But, as with all remote places, the journey to get there is long, and this particular journey involved a crossing of the Drake Passage, twice. Named after the famed British privateer Sir Francis Drake, it's the area of the Southern Ocean between the tip of South America and the Antarctic Peninsula, the most northerly part of the White Continent. With no land mass to interrupt the eastward advance of the powerful Antarctic Circumpolar Current the seas in this area can be large and have earned a fearsome reputation. As a first time visitor I was a little nervous about the crossing, as were my fellow travellers, so for those who are considering an Antarctic adventure there are a few things you might want to know and consider.
Know your enemy
Usually a 2 day journey, although quicker in good weather, the Drake Passage can range from incredibly calm (imagine being gently lulled to sleep) to, well, a lot worse. Swells from 1 metre to between 7 and 8, plus wind speed and direction all have an effect. To get an idea what you're up against check out PassageWeather.com to see the current, although changeable, forecast. The site is used by most Antarctic operators, and if you look during our winter months (Nov - Mar) you'll see what you might be up against. A swell of 3-4 metres is enough to cause discomfort for some, but to ensure a quick crossing operators will do what they can to route around very rough seas, and you'll always be briefed on board by the Expedition Team so you'll know what to expect.
Location, location, location
Rooms further away from the ship's centre will feel more movement so if you can, stay mid-ship. Looking at the horizon will also help so do consider a room with window (or even better a suite with a balcony) instead of a porthole grade room, typically the lowest grade, especially as in particularly large swells it may be necessary to close the porthole cover.
Some people cope with sea sickness better than others but I recommend you have some form of medication with you just in case. There are patches and tablets each with pros and cons. Popular on my voyage was a patch placed behind the ear which lasts up to 3 days and is apparently less likely to cause drowsiness than tablets. You however may prefer to take tablets and rest up through the crossing. Ginger is also said to help (tea is good, or even biscuits!) and some recommend acupressure wrist bands. To complicate matters most medications are better started prior to the onset of symptoms, but my blanket advice is take tablets with you and if you start to feel ill take them and sleep as much as you can. Of course please get advice from your doctor or pharmacist first before you leave.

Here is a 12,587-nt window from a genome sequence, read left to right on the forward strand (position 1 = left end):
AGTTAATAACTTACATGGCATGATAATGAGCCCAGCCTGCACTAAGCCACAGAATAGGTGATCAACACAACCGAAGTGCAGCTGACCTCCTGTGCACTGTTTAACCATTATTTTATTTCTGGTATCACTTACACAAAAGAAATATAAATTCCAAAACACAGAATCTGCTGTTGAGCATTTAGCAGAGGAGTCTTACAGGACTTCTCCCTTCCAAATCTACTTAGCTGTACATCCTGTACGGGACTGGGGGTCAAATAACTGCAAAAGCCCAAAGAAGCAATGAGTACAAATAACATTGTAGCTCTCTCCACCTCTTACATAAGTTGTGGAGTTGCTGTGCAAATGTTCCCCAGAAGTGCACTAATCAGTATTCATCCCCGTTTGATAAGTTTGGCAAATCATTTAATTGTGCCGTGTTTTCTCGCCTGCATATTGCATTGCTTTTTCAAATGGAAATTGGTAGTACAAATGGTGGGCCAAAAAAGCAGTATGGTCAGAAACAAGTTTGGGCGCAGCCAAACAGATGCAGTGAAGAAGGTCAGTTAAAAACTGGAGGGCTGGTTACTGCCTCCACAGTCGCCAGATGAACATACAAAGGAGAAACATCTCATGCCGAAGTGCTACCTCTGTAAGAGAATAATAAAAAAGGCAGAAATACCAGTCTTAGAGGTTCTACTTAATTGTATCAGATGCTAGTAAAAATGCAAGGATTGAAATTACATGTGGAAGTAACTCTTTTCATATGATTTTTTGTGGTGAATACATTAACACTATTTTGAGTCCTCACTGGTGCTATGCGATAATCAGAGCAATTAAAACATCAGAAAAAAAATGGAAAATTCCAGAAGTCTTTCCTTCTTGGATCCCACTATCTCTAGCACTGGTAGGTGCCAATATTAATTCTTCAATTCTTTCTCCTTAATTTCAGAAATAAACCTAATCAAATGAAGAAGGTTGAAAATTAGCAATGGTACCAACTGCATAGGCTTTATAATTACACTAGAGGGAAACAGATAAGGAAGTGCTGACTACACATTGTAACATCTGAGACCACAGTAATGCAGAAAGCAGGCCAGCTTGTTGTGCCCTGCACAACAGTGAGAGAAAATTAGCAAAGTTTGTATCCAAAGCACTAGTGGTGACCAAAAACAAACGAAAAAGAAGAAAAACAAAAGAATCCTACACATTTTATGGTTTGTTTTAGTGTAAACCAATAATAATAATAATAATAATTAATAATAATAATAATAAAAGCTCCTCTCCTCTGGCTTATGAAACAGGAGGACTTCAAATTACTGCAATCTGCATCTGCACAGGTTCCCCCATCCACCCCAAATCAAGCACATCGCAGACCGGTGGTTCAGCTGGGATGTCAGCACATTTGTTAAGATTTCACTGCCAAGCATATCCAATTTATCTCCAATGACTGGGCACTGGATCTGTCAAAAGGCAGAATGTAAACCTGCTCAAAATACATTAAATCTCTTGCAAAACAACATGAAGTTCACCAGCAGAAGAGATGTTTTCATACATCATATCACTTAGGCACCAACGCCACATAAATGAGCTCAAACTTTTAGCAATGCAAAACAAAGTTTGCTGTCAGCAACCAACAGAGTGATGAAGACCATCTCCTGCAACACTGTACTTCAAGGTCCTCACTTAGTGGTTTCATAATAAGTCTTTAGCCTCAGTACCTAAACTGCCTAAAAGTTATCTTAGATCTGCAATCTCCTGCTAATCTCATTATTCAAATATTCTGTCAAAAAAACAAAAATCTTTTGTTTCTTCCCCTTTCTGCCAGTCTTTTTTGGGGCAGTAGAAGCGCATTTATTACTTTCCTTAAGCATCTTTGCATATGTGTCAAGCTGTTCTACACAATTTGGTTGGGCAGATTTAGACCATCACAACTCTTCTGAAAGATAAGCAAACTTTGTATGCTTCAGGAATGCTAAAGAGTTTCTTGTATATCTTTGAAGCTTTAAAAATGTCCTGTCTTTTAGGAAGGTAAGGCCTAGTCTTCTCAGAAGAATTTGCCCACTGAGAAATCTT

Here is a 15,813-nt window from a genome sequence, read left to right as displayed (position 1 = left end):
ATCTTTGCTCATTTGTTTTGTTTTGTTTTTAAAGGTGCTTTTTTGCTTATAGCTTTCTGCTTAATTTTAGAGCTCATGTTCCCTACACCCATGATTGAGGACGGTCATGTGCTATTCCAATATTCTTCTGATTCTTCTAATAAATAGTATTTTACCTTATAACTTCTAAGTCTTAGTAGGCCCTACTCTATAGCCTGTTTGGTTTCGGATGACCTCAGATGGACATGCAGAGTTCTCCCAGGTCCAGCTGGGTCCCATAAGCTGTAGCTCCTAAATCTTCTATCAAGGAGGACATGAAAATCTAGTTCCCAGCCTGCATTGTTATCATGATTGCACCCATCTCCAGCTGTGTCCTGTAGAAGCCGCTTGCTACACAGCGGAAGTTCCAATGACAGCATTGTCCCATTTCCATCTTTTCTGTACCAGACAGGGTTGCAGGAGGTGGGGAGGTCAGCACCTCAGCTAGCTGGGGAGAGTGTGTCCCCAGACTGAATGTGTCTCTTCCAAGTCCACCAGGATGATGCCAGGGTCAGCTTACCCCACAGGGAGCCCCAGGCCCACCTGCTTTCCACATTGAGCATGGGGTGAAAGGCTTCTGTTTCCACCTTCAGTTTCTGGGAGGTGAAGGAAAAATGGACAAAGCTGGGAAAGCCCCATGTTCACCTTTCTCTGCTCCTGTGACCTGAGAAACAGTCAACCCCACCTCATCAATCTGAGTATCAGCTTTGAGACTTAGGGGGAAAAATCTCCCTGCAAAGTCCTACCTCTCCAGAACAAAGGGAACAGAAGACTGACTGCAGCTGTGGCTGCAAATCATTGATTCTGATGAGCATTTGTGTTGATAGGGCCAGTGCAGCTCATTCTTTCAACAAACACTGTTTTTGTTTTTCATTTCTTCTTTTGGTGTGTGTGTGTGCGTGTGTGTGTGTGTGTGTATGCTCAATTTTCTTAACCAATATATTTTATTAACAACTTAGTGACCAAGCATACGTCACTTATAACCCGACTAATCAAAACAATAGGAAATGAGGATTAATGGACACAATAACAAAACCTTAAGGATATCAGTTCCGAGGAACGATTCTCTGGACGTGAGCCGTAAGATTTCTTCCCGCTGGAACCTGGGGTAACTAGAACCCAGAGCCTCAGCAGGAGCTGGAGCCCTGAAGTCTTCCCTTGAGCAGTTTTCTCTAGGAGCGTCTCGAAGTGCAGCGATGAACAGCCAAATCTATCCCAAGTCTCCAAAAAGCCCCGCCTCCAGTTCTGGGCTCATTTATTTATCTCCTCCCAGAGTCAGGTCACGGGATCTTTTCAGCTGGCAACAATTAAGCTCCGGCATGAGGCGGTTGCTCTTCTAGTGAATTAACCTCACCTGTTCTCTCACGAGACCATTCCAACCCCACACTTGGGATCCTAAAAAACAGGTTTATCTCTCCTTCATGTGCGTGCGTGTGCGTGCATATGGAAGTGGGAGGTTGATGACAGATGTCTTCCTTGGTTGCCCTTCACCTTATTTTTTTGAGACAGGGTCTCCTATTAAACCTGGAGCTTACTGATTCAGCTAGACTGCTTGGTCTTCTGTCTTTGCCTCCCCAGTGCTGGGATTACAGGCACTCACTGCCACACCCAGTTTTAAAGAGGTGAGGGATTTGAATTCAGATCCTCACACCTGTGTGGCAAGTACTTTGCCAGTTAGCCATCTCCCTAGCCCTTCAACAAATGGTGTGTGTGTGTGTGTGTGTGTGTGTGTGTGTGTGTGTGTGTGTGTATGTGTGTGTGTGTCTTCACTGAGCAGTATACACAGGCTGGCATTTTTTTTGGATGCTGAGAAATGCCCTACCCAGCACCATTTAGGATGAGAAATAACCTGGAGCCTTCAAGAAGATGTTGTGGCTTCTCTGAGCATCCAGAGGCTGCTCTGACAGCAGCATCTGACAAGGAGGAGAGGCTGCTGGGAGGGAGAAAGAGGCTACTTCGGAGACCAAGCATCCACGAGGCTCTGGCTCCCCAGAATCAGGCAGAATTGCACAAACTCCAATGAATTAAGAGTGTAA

A larger ship is more stable and in some instances can be quicker, making the crossing more comfortable. However, landings sites in Antarctica are restricted to 100 people ashore at any one time and to allow for this larger ships have to stagger landing groups. Many do so without any problems but they are less able to navigate narrow channels and access smaller bays. Your choice of ship (and operator) will also affect the inclusions, activities and level of comfort so it's worth a lengthy discussion with us so we can recommend the right ship for you.
Prepare for the worst (and hope for the best)
If the crossing is rough and your room becomes your sanctuary make sure you're happy there. I was saved by a movie on demand system which provided blissful distraction so do check if this, or an alternative, is available.
Finally, your trip will end with a return crossing so do some pre-packing in case the journey gets rough, you'll be grateful later.
Of course you might enjoy a gentle voyage watching albatross gliding around the back of the ship or attending lectures on the destination. No matter what the weather it is absolutely worth the journey, and remember, if it was easy, everyone would do it